A particularly simple implementation represents blades by integers from \(0\) to \(4m-1\), such that for any blade \(\phi\), the neighboring blades \(a(\phi)\) and \(c(\phi)\) are obtained by flipping the two least significant bits, for example, by defining \(a(\phi) = \phi\oplus 2\) and \(c(\phi) = \phi\oplus 1\). Thus, edge \(e\) consists of blades \(4e, 4e+1, 4e+2, 4e+3\), and blade \(\phi\) belongs to edge \(\lfloor \phi/4 \rfloor\). Then any static surface map can be represented using five arrays:

Notice that \(\textsf{vert}(\phi) = \textsf{vert}(c(\phi)) = \textsf{vert}(\phi\oplus 1)\) and \(\textsf{face}(\phi) = \textsf{face}(a(\phi)) = \textsf{face}(\phi\oplus 2)\), so in principle, exactly half of the \(\textsf{vert}\) and \(\textsf{face}\) arrays are redundant.

A reflection system for Fortunatus’s Purse.


Transforming a rotation system of a surface map into an equivalent reflection system or vice versa (if the map is orientable) is straightforward.

Let \(\Sigma = (D, \textsf{rev}, \textsf{succ})\) be a rotation system. Then setting \(\Phi := D\times \{-1, +1\}\) and defining the involutions as follows gives us an equivalent reflection system: \[ \begin{aligned} a((d, +1)) & := (\textsf{rev}(d), -1) & a((d, -1)) & := (\textsf{rev}(d), +1) \\ b((d, +1)) & := (\textsf{succ}(d), -1) & b((d, -1)) & := (\textsf{succ}^{-1}(d), +1) \\ c((d, +1)) & := (d, -1) & c((d, -1)) & := (d, +1) \end{aligned} \]

Conversely, let \(\Xi = (\Phi, a, b, c)\) be an orientable reflection system. Because \(\Xi\) is orientable, we can partition \(\Phi\) into two subsets \(\Phi^+\) and \(\Phi^-\), so that each of the involutions \(a,b,c\) is a bijection between the two subsets. We can construct a rotation system equivalent to \(\Xi\) by setting \(D := \Phi^+\) and \(\textsf{rev} := a\circ c\) and \(\textsf{succ} := b\circ c\).


Duality generalizes naturally from planar maps to surface maps. Two surface maps \(\Sigma\) and \(\Sigma^*\) of the same underlying surface are duals if (up to homeomorphism) each face of \(\Sigma\) contains exactly one vertex of \(\Sigma^*\), each face of \(\Sigma^*\) contains exactly one vertex of \(\Sigma\), and each edge of \(\Sigma\) crosses exactly one edge of \(\Sigma^*\).

Just as in the planar setting, the dual of a rotation system \(\Sigma = (D, \textsf{rev}, \textsf{succ})\) is obtained by replacing the successor permutation \(\textsf{succ}\) with \(\textsf{succ}^* := \textsf{rev}(\textsf{succ})\); that is, \(\Sigma^* = (D, \textsf{rev}, \textsf{rev}(\textsf{succ}))\). Thus, the darts in any orientable surface map \(\Sigma\) are dual to (or more formally, are) the darts in the dual map \(\Sigma^*\).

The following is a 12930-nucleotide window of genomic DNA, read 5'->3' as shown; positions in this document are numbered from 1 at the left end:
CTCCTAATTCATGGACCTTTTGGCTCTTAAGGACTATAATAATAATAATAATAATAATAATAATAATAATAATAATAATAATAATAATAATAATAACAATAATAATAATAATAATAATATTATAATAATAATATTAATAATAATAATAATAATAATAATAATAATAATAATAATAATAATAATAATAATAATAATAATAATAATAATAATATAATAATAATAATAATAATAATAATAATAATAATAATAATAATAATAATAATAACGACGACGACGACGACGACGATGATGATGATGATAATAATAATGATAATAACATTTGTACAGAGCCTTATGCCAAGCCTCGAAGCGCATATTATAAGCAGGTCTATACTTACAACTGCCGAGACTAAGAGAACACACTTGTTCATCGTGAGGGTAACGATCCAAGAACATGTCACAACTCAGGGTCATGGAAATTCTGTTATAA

Duality for reflection systems is similarly straightforward. Suppose \(\Xi = (\Phi, a, b, c)\) is the reflection system for a surface map \(\Sigma\); exchanging the involutions \(a\) and \(c\), gives us the dual reflection system \(\Xi^* = (\Phi, c, b, a)\), which is the reflection system of its dual map \(\Sigma^*\). (As a mnemonic device, we could refer to the vertices, edges, and faces of the dual map \(\Sigma^*\) as areas, borders, and centroids, respectively.) In this representation, darts in a surface map are dual to (or more formally, are) sides in its dual map, rather than darts.

Every surface map \(\Sigma\) and its dual \(\Sigma^*\) have the same band decomposition: \(\Sigma^\square = (\Sigma^*)^\square\).

For orientable surface maps, we have exactly the same correspondences between features in primal and dual rotation systems as we do for planar maps.

A (partial) duality dictionary for rotation systems of orientable surface maps
Primal \(\Sigma\) Dual \(\Sigma^*\) Primal \(\Sigma\) Dual \(\Sigma^*\)
vertex \(v\) face \(v^*\) \(\textsf{head}(d)\) \(\textsf{left}(d^*)\)
dart \(d\) dart \(d^*\) \(\textsf{tail}(d)\) \(\textsf{right}(d^*)\)
edge \(e\) edge \(e^*\) \(\textsf{left}(d)\) \(\textsf{head}(d^*)\)
face \(f\) vertex \(f^*\) \(\textsf{right}(d)\) \(\textsf{tail}(d^*)\)
\(\textsf{succ}\) \(\textsf{rev}\circ\textsf{succ}\) clockwise counterclockwise
\(\textsf{rev}\) \(\textsf{rev}\)

There is a similar but slightly more complex correspondence between primal and dual reflection systems. In particular, the dual of a directed map (where every edge has a preferred “head” vertex) on a non-orientable surface is not another directed graph, but rather an sided map (where every edge has a preferred face).

A (partial) duality dictionary for reflection systems
Primal \(\Sigma\) Dual \(\Sigma^*\) Primal \(\Sigma\) Dual \(\Sigma^*\)